Legislator wants poor, rural youth to get IT lessons

GOVERNMENT Senator Natalie Campbell Rodrigues says the HEART/NSTA Trust should stop emphasising certain training courses in poor and rural communities, and that instead young people in these areas should be introduced to information technology.

Campbell Rodriques says courses such as hairdressing, dressmaking, bartending and masonry should not be offered as the primary areas of training by the national training agencies, in these communities. “We have to help our young people to dream big and to know they can achieve and be so much more. Let robotics and coding be in small communities. Let us not limit our young people because of where in Jamaica they’re from,” she said.

The senator made the recommendations during her presentation in the state of the nation debate in the Senate on Friday.

Also, she has recommended a national mentorship programme, especially for males. “We have a problem with absenteeism. Many of our boys grew up without their fathers, or with fathers who are not fit to show as model father behaviour due to their own delinquency. We see the fallout in the statistics and need to act urgently to prevent the situation from worsening,” she urged, explaining that the programme would allow participants to be assigned mentors throughout their compulsory sixth-form years, which mentors they may choose by a certain time or have assigned from a national registry that includes persons who have been vetted and trained in how to mentor the youth.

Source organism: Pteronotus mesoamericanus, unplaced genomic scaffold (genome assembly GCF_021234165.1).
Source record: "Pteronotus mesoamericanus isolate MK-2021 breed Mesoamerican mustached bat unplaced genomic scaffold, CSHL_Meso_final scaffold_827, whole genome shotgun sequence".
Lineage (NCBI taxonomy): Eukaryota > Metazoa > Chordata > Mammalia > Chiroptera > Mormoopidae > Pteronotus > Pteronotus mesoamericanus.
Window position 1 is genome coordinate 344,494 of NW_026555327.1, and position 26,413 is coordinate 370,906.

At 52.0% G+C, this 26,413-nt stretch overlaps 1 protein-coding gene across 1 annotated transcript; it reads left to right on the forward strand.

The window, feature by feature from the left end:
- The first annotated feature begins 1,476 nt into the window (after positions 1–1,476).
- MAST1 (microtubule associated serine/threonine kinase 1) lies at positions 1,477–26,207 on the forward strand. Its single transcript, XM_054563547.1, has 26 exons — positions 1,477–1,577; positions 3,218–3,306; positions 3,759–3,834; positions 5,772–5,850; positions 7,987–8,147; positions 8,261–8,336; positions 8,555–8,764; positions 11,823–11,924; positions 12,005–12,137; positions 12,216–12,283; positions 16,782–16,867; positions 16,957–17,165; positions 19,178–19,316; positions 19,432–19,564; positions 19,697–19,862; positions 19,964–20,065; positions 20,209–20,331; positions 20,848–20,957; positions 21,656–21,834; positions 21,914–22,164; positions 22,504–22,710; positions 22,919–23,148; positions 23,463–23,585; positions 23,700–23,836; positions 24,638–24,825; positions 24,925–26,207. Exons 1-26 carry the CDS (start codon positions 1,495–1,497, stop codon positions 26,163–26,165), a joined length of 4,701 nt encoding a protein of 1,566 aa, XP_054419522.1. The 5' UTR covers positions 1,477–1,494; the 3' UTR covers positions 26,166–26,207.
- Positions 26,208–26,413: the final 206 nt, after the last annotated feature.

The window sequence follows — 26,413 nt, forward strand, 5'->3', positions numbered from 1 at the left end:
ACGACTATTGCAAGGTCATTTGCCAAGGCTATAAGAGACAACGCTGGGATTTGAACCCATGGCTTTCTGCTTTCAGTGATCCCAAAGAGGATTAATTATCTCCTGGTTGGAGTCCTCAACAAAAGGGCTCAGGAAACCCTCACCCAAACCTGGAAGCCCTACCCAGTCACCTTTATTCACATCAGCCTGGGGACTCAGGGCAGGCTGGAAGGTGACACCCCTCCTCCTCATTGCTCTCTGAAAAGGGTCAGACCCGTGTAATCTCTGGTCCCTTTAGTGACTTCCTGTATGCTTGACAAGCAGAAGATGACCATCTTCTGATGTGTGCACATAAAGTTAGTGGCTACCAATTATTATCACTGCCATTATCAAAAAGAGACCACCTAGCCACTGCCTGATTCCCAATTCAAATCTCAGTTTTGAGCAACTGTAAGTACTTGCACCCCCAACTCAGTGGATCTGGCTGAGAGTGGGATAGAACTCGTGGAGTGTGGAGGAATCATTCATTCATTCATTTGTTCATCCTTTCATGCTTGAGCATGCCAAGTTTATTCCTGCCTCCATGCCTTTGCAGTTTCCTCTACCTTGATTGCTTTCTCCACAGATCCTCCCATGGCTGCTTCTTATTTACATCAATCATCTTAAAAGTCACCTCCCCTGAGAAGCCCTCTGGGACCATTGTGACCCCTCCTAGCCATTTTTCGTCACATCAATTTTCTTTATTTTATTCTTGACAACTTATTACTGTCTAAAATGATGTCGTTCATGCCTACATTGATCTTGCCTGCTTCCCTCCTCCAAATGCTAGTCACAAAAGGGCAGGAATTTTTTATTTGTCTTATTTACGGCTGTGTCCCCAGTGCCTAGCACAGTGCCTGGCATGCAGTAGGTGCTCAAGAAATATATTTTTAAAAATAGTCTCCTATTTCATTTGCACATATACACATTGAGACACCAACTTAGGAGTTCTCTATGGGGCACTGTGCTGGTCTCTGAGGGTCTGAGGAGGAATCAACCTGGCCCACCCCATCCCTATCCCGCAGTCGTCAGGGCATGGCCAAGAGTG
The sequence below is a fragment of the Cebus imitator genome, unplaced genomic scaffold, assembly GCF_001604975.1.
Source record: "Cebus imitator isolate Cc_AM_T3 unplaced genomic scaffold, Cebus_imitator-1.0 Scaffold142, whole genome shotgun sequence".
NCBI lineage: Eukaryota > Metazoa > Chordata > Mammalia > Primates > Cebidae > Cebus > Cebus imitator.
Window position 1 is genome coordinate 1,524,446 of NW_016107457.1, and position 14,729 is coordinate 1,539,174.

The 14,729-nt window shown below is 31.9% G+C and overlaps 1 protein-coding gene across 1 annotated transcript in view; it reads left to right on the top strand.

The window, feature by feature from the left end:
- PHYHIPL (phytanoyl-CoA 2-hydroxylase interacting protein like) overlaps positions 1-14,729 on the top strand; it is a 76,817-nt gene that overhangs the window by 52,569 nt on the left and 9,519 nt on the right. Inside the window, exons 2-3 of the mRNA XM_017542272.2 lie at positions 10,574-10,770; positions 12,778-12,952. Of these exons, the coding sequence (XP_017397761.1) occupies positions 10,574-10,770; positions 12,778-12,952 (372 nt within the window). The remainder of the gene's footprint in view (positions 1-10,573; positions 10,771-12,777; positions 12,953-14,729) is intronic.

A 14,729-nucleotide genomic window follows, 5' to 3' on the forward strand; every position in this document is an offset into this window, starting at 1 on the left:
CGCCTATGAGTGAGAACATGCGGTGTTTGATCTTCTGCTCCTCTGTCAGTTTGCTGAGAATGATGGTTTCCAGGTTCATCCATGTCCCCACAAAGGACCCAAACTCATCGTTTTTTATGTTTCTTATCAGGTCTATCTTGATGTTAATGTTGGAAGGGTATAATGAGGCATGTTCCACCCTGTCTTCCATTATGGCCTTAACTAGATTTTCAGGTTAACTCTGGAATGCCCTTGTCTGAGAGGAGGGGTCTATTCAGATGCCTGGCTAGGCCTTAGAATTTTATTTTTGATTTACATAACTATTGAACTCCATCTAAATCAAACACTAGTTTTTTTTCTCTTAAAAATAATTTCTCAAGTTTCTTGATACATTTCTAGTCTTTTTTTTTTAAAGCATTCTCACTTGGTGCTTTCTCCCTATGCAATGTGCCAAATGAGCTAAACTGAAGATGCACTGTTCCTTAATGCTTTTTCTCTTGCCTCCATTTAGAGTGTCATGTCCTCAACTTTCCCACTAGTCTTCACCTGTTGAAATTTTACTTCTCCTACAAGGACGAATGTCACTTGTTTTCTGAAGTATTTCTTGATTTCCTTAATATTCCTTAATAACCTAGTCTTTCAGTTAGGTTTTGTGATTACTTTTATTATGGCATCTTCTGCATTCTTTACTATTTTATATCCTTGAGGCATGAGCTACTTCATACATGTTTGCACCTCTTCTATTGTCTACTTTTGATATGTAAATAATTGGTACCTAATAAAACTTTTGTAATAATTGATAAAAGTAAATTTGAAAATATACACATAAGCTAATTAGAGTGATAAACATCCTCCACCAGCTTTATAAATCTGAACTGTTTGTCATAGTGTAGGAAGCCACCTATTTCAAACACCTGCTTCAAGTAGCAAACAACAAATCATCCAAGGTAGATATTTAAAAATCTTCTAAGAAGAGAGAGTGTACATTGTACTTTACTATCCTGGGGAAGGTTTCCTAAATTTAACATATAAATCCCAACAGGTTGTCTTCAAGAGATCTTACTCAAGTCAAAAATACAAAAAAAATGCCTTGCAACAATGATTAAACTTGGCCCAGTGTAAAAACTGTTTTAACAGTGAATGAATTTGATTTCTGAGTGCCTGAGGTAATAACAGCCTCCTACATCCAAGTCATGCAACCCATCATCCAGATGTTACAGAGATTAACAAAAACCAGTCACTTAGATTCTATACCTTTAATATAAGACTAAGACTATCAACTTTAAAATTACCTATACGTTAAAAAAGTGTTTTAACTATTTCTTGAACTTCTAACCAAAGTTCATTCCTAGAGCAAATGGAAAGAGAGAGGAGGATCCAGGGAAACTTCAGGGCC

“Mentors will not only help mentees along a path to success but also help [them] in identifying potential problems and finding solutions,” she said. “If we get youth development issues sorted, it will help to significantly lessen the levels of violence and disorder occurring each day. In the midst of promoting economic self-reliance and a sense of self-pride, we must offer opportunities to our young people to allow them to feel they belong to the central and wider parts of society”. Additionally, Campbell-Rodrigues said the National Youth Service should offer training in cyber security, artificial intelligence, military and policing, entertainment management, sports health and sports recruitment, and plumbing and electrical works.

The annual state of the nation debate allows all senators to participate and Cabinet ministers who sit in the Senate the opportunity to highlight areas within their portfolios, similar to what iis done by Members of Parliament in the sectoral debate, in the Lower House.

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